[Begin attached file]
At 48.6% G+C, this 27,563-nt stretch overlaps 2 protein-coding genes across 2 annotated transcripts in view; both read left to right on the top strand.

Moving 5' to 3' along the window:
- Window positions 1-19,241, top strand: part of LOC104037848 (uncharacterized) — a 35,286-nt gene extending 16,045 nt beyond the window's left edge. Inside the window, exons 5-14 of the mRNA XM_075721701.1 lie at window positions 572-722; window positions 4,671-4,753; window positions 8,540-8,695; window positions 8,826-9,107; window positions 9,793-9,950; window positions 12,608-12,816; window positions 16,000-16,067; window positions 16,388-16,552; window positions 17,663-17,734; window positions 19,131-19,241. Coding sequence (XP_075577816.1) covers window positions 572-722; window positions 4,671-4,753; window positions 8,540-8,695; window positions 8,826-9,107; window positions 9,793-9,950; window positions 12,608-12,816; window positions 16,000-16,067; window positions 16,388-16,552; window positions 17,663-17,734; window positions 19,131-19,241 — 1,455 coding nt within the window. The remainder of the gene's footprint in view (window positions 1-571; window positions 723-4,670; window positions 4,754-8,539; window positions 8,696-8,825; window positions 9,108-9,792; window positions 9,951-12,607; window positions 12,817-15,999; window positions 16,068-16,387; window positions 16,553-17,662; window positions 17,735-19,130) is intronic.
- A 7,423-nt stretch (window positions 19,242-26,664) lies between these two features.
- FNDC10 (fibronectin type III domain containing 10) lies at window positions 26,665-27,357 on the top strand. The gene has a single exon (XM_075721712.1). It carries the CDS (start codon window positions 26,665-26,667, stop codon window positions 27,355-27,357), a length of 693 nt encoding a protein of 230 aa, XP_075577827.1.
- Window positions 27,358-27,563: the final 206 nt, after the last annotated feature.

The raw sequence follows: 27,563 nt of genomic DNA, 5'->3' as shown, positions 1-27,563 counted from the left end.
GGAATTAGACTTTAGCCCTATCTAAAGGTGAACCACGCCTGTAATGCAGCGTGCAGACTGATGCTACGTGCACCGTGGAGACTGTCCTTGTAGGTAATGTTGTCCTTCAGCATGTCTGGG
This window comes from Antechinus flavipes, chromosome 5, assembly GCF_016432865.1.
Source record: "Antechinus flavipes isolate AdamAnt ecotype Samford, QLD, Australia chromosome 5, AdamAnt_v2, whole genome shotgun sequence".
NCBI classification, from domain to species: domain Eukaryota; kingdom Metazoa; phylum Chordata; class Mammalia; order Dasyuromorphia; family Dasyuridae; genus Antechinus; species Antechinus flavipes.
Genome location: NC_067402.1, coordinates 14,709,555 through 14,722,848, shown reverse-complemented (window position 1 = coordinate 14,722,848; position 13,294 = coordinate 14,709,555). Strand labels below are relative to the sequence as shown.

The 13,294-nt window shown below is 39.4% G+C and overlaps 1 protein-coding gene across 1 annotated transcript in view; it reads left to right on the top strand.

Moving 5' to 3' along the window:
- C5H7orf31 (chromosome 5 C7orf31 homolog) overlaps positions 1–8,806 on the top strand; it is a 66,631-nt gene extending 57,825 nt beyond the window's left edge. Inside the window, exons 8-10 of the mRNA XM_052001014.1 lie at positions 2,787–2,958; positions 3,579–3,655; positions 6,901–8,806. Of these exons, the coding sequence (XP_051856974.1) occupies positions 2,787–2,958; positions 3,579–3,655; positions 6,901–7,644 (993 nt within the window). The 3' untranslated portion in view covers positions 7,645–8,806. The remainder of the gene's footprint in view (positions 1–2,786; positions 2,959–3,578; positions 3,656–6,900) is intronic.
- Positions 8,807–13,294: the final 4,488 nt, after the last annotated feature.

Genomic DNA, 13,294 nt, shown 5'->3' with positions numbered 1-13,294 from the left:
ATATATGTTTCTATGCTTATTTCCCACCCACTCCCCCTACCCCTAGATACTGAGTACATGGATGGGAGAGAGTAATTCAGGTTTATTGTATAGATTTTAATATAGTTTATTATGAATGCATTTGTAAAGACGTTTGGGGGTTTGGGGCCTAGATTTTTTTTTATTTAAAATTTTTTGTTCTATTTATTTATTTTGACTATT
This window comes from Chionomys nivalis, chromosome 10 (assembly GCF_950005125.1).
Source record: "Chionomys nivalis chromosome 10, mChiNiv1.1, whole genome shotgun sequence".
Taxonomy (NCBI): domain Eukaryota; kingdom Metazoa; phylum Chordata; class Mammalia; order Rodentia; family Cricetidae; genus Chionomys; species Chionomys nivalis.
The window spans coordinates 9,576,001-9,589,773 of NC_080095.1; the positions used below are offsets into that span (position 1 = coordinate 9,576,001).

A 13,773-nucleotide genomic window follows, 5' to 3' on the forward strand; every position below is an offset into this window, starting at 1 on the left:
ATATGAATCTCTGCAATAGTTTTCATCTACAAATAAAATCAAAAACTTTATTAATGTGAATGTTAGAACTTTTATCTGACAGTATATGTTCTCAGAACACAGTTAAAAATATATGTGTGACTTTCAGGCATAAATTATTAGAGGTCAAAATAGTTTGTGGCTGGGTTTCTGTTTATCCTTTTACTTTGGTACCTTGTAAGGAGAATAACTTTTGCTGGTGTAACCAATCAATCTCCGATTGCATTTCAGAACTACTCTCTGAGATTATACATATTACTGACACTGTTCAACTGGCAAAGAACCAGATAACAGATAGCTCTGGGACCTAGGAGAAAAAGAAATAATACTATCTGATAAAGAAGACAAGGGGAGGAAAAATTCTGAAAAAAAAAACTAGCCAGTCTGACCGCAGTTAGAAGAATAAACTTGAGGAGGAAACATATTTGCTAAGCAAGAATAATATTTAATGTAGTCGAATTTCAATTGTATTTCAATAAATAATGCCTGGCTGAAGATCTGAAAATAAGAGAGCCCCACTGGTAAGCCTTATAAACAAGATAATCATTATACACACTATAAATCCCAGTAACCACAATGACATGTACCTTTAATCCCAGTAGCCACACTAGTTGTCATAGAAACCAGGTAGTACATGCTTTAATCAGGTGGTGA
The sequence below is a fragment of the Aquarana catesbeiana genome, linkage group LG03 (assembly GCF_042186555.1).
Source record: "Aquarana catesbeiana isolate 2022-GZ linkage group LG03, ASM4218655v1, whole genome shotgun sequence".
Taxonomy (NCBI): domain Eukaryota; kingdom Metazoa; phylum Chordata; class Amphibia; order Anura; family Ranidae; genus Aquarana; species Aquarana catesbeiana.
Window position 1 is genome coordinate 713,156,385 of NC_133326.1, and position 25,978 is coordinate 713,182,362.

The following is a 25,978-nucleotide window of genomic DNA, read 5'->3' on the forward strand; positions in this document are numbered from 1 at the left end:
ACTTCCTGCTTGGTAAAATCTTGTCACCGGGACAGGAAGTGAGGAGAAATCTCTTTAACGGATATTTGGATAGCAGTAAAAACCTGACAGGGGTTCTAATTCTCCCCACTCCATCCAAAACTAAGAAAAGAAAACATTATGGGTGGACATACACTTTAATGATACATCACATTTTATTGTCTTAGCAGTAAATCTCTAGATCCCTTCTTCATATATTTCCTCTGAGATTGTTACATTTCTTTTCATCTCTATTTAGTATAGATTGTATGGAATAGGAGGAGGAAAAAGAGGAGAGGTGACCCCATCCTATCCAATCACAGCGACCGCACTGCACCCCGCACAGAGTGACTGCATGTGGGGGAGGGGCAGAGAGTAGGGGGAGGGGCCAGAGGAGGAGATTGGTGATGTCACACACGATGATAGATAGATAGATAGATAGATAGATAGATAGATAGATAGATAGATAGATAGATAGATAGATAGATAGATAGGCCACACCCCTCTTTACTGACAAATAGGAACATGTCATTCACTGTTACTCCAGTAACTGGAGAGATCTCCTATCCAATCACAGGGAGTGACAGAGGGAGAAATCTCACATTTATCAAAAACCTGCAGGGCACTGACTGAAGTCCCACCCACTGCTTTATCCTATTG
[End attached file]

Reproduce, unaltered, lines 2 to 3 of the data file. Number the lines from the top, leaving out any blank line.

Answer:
Moving 5' to 3' along the window:
- Window positions 1-19,241, top strand: part of LOC104037848 (uncharacterized) — a 35,286-nt gene extending 16,045 nt beyond the window's left edge. Inside the window, exons 5-14 of the mRNA XM_075721701.1 lie at window positions 572-722; window positions 4,671-4,753; window positions 8,540-8,695; window positions 8,826-9,107; window positions 9,793-9,950; window positions 12,608-12,816; window positions 16,000-16,067; window positions 16,388-16,552; window positions 17,663-17,734; window positions 19,131-19,241. Coding sequence (XP_075577816.1) covers window positions 572-722; window positions 4,671-4,753; window positions 8,540-8,695; window positions 8,826-9,107; window positions 9,793-9,950; window positions 12,608-12,816; window positions 16,000-16,067; window positions 16,388-16,552; window positions 17,663-17,734; window positions 19,131-19,241 — 1,455 coding nt within the window. The remainder of the gene's footprint in view (window positions 1-571; window positions 723-4,670; window positions 4,754-8,539; window positions 8,696-8,825; window positions 9,108-9,792; window positions 9,951-12,607; window positions 12,817-15,999; window positions 16,068-16,387; window positions 16,553-17,662; window positions 17,735-19,130) is intronic.